National Gallery of Art
Photos from left to right: View of the West Building of the National Gallery of Art (1941) Looking East Towards the U.S. Capitol along Constitution Avenue, NW, photo by Dennis Brack / Black Star; After Dark: View of the East Building from the West Building, Fourth Street Entrance, Opened 1978, Architect: I. M. Pei & Partners, photo by Dennis Brack / Black Star; Interior of East Building atrium of National Gallery of Art, featuring Alexander Calder mobile; photo: John Hazeltine, ©1987
Carleton Watkins Exhibit Provides New Technology for Visitors
Visitors to Carleton Watkins: The Art of Perception will not only see Watkins' breathtaking photographs of the American West, but also will be able to explore his work on interactive computers, using state-of-the-art three-dimensional imaging technology, and on original Victorian-era stereoscopes. Watkins (1829-1916) is today considered the finest American landscape photographer of the nineteenth century. The exhibition of more than 90 photographs, on view in the West Building of the National Gallery of Art, 20 February through 7 May 2000, presents many photographs never reproduced or exhibited before this tour. The show was previously seen in San Francisco and New York; Washington is its final venue.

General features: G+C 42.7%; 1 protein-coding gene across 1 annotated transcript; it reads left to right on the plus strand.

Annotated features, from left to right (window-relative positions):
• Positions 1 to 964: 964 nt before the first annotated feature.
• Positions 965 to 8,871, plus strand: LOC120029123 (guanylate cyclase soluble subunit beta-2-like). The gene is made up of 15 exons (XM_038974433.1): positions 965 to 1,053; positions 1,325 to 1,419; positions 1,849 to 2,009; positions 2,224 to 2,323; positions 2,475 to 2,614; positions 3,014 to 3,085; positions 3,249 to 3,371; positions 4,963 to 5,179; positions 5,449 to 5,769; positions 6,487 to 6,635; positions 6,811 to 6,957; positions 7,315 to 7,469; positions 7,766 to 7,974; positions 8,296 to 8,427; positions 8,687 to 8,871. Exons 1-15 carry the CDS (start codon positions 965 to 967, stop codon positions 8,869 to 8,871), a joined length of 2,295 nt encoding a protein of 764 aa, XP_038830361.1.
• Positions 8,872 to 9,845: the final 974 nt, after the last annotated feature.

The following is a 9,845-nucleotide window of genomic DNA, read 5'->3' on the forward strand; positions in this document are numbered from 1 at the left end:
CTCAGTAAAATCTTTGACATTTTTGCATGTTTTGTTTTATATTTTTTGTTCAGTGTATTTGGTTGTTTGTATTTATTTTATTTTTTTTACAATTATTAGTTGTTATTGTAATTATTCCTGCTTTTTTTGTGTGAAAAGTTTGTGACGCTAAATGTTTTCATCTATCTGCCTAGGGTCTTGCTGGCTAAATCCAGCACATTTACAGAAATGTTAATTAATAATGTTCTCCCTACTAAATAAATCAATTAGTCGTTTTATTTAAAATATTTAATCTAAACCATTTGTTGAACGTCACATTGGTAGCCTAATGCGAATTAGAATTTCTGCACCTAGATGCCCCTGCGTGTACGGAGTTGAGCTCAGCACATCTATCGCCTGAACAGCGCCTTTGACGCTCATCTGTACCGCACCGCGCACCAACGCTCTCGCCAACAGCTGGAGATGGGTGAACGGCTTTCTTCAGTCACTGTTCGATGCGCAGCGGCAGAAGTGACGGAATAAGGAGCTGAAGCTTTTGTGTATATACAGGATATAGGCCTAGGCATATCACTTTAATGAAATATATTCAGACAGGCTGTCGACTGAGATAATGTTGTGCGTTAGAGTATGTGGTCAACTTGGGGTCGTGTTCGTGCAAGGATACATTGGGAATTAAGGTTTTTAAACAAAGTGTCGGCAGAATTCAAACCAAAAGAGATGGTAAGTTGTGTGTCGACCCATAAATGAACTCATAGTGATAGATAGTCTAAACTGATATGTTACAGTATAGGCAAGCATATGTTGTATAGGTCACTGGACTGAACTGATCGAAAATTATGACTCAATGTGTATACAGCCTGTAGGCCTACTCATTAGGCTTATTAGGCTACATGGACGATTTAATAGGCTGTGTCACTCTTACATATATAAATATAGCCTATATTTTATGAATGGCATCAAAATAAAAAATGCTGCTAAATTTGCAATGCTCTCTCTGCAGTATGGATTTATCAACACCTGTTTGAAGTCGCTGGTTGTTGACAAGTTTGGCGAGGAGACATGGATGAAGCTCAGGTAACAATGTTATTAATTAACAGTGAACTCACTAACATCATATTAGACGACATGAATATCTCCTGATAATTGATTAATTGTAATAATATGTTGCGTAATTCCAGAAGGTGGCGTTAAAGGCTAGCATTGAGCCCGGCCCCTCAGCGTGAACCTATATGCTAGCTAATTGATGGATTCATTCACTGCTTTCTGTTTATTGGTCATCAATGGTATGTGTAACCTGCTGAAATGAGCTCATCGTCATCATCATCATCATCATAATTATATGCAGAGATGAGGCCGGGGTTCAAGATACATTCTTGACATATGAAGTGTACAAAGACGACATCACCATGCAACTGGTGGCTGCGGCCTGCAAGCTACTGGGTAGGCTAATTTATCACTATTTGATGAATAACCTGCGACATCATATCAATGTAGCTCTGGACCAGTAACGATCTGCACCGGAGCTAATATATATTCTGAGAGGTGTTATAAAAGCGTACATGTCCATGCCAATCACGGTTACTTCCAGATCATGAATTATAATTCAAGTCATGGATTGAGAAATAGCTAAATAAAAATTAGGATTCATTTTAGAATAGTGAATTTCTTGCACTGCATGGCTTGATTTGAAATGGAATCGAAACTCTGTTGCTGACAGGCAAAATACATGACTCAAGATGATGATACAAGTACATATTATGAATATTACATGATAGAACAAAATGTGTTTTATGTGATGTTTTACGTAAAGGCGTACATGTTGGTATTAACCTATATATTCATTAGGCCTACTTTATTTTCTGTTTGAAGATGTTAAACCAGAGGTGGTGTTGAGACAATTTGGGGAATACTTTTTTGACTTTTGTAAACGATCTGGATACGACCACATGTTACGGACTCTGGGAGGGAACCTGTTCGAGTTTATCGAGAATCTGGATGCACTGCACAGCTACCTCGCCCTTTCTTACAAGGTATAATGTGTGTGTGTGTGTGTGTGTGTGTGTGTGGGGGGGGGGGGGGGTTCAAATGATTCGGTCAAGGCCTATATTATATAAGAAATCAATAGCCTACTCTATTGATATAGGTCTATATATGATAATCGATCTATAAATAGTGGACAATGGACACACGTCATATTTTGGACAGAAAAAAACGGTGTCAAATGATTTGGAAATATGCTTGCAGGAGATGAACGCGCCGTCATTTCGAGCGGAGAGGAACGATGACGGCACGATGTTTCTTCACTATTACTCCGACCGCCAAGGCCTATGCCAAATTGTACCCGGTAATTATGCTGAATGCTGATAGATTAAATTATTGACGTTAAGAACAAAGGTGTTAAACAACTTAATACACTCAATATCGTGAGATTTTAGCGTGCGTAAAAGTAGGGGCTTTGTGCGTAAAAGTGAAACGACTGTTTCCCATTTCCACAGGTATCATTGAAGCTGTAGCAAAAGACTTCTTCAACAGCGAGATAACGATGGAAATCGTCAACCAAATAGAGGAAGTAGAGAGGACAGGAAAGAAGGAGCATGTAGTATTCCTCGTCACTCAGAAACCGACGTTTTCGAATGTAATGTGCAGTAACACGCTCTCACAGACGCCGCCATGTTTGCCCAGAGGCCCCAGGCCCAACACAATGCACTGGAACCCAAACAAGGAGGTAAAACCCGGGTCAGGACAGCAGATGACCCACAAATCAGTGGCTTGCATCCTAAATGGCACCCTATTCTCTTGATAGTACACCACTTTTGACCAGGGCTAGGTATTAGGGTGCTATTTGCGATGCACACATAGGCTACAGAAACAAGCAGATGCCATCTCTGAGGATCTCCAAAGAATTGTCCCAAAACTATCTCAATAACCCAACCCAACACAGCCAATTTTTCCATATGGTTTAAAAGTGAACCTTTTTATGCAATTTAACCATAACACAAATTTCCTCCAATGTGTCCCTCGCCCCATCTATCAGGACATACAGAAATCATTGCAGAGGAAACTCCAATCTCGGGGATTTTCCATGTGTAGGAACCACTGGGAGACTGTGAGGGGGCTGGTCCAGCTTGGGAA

According to the National Gallery of Art: "Stereographs were extremely popular in the nineteenth century. They consisted of two near-identical photographs of the same scene, which when seen through a binocular viewer called a stereoscope, created an illusion of startling three-dimensional depth. By the 1850s, stereo views were a widespread and inexpensive mass-marketed form of entertainment: a stereo viewer and basket of cards were to be found in every proper Victorian parlor. Watkins made more photographs in stereo than in any other format, inventing imagery that made spectacular use of its three-dimensional effects." Using modern technology "...designed specifically for the exhibition tour to stimulate the stereoscopic effect, ...viewing stations provide access to approximately 200 stereo views by Watkins, organized by year, subject matter, and region. Using special eyeglasses with LC (liquid crystal) lenses that synchronize with the computer via a transmitter, the museum visitor sees the selected images in three dimensions. The software interface for this unusual presentation was designed by the multimedia firm Perimetre Design, using stereo-imaging technology developed by StereoGraphics, creators of the stereo-viewing system for Mars Pathfinder." (left: Piwac, Vernal Falls, 300 feet, Yosemite, 1861, albumen print from collodion negative, 15 11/16 x 20 9/16 inches, Collection of the National Gallery of Art, Washington, Gift (Partial and Promised) of Mary and David Robinson)